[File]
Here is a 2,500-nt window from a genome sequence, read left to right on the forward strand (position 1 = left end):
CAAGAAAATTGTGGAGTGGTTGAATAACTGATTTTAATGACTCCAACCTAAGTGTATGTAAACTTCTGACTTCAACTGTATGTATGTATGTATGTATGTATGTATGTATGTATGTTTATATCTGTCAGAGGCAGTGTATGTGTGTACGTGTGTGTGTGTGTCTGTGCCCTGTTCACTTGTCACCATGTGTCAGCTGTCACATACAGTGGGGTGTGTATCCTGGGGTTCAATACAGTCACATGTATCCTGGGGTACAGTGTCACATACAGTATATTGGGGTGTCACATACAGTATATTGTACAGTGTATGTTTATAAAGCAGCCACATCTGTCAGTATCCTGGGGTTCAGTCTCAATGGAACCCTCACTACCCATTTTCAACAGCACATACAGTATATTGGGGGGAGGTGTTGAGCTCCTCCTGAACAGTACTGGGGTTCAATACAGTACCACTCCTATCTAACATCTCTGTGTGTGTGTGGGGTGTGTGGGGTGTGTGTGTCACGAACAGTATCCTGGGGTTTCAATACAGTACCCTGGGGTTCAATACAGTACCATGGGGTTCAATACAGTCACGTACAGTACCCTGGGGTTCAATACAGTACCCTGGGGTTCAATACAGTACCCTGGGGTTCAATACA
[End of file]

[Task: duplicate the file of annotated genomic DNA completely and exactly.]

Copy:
Here is a 2,500-nt window from a genome sequence, read left to right on the forward strand (position 1 = left end):
CAAGAAAATTGTGGAGTGGTTGAATAACTGATTTTAATGACTCCAACCTAAGTGTATGTAAACTTCTGACTTCAACTGTATGTATGTATGTATGTATGTATGTATGTATGTATGTTTATATCTGTCAGAGGCAGTGTATGTGTGTACGTGTGTGTGTGTGTCTGTGCCCTGTTCACTTGTCACCATGTGTCAGCTGTCACATACAGTGGGGTGTGTATCCTGGGGTTCAATACAGTCACATGTATCCTGGGGTACAGTGTCACATACAGTATATTGGGGTGTCACATACAGTATATTGTACAGTGTATGTTTATAAAGCAGCCACATCTGTCAGTATCCTGGGGTTCAGTCTCAATGGAACCCTCACTACCCATTTTCAACAGCACATACAGTATATTGGGGGGAGGTGTTGAGCTCCTCCTGAACAGTACTGGGGTTCAATACAGTACCACTCCTATCTAACATCTCTGTGTGTGTGTGGGGTGTGTGGGGTGTGTGTGTCACGAACAGTATCCTGGGGTTTCAATACAGTACCCTGGGGTTCAATACAGTACCATGGGGTTCAATACAGTCACGTACAGTACCCTGGGGTTCAATACAGTACCCTGGGGTTCAATACAGTACCCTGGGGTTCAATACA